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In vitro models for accurate prediction of renal tubular xenobiotic transport in vivo

To date, the most representative model of the proximal tubule has been the primary culture of human PTC cells onto permeable filter supports.

These form monolayers with transepithelial epithelial electrical resistance (TEER) values around 100 U cm² and retain a high abundance of key transporters. Net flux of substrates
mediated by the polar distribution of key transporters, including PAH, creatinine, and urate, has been demonstrated. Importantly, the same model is highly predictive of nephrotoxicity against a test panel of compounds with well-defined in vivo renal outcomes. Primary PTC models of humans and dogs have proved valuable in identifying species differences in the handling of
substrates illustrating the importance of deriving similar in vitro models of PTC from key preclinical species as a tool to understand species differences in renal handling of drugs. With the widespread establishment of tissue banks to generate primary PTCs, the availability of fresh kidneys has improved dramatically. Inter-kidney variation is remarkably small. Variability was recently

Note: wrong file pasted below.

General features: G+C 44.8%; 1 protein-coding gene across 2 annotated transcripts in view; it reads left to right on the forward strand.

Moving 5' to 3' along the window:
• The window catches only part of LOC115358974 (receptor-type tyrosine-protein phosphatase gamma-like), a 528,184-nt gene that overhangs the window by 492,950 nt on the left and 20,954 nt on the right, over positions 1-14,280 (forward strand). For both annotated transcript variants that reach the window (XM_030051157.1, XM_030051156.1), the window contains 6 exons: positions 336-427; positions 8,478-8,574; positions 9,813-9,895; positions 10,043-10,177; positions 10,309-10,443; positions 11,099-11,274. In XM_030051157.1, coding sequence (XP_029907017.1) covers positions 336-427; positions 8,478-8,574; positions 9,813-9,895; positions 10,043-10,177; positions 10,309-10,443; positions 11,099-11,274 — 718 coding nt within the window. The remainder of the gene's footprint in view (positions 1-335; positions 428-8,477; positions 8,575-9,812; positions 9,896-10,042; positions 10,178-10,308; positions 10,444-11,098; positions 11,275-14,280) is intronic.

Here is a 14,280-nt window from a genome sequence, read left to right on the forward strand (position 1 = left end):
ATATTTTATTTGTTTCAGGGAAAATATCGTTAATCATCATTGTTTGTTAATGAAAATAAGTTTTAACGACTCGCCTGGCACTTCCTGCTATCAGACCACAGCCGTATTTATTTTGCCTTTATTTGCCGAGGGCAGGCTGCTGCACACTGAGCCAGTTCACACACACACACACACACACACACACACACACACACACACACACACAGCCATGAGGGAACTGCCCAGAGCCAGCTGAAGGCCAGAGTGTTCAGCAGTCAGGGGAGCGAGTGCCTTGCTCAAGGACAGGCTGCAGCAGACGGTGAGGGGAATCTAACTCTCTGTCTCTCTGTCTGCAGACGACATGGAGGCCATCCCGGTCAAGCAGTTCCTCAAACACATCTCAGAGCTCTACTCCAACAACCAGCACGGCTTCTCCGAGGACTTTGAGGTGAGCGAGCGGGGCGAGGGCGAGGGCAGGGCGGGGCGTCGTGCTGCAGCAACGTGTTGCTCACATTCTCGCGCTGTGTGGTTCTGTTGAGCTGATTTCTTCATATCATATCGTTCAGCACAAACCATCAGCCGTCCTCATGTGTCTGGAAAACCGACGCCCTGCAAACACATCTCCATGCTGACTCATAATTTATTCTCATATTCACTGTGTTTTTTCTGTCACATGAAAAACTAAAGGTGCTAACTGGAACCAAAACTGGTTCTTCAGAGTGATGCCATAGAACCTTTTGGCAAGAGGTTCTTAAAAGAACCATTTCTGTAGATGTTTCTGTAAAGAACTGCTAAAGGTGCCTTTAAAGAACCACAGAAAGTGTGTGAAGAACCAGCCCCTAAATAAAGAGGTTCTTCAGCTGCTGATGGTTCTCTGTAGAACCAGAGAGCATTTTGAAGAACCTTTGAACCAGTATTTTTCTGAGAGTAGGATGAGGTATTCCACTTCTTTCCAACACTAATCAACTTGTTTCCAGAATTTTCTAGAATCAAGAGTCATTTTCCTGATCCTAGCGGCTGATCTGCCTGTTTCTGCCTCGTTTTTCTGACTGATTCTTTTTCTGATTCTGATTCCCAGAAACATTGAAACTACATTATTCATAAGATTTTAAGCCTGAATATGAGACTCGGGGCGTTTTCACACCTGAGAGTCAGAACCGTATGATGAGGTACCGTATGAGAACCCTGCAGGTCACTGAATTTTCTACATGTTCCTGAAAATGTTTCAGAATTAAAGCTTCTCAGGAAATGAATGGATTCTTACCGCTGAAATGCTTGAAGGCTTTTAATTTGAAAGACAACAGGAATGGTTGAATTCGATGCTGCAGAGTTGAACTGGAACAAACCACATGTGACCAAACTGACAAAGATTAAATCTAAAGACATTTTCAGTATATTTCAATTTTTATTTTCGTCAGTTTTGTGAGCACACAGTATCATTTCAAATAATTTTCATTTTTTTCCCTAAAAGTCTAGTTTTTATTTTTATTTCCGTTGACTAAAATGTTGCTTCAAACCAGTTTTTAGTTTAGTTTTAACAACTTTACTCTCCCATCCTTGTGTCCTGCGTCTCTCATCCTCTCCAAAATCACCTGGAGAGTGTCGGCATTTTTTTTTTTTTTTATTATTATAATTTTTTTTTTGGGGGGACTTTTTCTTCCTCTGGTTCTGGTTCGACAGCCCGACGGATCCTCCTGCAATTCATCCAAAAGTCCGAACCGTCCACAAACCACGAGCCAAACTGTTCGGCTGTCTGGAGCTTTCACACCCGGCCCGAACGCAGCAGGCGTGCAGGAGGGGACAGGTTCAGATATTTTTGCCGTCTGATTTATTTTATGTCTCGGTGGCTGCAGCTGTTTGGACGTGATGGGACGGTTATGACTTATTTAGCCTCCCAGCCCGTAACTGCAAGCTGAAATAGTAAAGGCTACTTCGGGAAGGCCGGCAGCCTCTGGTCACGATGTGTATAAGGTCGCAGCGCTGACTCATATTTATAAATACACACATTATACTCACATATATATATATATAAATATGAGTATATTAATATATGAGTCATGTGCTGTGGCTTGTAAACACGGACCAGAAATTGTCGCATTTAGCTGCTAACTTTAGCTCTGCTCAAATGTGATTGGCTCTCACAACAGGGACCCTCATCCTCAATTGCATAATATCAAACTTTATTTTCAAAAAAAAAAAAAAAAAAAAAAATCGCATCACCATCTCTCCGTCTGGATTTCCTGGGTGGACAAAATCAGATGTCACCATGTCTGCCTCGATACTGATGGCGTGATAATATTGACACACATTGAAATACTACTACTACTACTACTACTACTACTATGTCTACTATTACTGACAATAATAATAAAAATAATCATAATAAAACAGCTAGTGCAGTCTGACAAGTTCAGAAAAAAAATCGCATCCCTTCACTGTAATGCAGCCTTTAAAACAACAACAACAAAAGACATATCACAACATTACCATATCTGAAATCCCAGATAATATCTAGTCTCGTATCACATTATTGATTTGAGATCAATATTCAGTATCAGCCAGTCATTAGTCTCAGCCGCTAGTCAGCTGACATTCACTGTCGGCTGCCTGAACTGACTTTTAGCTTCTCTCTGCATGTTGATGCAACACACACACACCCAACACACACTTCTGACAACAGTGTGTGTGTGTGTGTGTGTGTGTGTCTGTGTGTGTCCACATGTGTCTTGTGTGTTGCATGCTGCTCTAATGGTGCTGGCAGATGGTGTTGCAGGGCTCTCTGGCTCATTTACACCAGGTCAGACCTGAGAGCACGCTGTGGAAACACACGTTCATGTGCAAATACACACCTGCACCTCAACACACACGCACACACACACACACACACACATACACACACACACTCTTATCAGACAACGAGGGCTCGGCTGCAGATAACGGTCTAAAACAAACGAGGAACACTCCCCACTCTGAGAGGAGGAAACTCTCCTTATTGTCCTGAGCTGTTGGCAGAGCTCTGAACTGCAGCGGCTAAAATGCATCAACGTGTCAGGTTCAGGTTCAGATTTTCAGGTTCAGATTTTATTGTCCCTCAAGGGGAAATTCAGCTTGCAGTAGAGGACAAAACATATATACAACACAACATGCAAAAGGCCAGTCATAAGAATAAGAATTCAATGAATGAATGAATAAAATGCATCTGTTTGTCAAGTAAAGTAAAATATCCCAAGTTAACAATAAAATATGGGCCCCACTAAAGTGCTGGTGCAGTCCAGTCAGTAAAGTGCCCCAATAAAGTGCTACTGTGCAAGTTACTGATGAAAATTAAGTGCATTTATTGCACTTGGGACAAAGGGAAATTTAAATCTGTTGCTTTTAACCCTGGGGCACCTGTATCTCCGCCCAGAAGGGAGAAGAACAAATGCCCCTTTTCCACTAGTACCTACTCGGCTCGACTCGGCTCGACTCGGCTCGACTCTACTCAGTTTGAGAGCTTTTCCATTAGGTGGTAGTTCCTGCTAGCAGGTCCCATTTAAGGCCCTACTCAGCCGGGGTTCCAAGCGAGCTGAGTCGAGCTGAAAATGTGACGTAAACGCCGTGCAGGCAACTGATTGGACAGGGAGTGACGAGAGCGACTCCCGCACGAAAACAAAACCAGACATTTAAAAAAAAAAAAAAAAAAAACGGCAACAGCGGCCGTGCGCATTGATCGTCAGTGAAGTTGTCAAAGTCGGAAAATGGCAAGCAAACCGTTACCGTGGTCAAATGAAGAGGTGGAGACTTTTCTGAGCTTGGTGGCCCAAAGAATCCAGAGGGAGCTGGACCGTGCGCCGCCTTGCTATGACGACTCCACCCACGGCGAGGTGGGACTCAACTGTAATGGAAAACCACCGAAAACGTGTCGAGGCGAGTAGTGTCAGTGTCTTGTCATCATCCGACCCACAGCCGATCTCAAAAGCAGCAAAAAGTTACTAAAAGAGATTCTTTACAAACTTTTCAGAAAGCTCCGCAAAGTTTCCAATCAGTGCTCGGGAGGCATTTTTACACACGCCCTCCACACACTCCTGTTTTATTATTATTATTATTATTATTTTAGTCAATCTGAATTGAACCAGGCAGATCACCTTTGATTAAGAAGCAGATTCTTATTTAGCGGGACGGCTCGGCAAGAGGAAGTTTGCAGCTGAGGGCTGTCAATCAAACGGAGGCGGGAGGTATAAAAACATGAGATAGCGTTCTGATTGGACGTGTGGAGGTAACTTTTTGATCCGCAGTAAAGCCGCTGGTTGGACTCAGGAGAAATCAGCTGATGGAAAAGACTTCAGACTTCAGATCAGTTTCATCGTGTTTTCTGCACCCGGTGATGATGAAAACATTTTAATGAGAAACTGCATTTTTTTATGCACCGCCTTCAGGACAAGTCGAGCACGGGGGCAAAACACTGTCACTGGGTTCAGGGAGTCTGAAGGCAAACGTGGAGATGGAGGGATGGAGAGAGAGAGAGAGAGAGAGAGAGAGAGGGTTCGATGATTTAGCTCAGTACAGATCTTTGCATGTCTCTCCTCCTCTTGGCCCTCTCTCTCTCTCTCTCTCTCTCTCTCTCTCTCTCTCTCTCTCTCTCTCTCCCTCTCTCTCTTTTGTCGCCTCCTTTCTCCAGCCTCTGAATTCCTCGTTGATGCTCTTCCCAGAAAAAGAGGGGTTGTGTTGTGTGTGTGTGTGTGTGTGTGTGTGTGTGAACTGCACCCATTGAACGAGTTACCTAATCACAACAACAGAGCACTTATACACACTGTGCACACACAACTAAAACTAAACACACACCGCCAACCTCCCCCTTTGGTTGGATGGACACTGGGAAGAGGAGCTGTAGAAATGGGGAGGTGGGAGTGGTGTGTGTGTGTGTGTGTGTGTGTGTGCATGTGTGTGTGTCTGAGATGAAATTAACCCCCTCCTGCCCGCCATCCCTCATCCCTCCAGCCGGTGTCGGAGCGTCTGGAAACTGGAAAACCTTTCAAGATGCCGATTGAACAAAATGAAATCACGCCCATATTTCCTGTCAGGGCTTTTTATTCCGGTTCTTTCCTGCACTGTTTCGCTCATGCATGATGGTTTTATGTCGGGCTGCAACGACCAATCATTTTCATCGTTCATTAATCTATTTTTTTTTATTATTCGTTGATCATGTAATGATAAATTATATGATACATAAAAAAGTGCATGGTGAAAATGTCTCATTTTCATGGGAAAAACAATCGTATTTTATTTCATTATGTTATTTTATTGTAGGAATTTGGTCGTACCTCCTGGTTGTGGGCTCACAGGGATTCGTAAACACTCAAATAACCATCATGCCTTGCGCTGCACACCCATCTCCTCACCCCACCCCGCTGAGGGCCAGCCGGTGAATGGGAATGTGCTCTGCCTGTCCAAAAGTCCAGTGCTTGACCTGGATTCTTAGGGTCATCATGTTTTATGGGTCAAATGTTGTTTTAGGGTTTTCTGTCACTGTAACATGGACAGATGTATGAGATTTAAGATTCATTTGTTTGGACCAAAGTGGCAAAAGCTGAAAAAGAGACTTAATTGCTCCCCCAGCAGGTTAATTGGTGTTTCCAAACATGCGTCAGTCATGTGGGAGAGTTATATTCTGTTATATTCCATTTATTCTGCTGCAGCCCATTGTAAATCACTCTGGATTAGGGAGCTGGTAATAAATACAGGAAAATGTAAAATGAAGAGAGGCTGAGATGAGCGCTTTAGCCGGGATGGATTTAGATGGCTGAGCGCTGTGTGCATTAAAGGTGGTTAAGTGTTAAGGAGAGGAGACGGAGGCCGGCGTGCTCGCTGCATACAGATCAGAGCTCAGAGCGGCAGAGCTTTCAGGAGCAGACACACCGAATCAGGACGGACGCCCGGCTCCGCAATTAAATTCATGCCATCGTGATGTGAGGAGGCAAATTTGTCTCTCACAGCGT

published for six endpoints of toxicity, over 23 kidneys.

Freshly isolated proximal tubule cells arguably remain the gold standard of both transepithelial flux and nephrotoxicity prediction assays.


16th April, 2021

Published by

Jelle Vriend, Keith R. Pye, Colin Brown
Current Opinion in Toxicology. 2021; 25: 15-22

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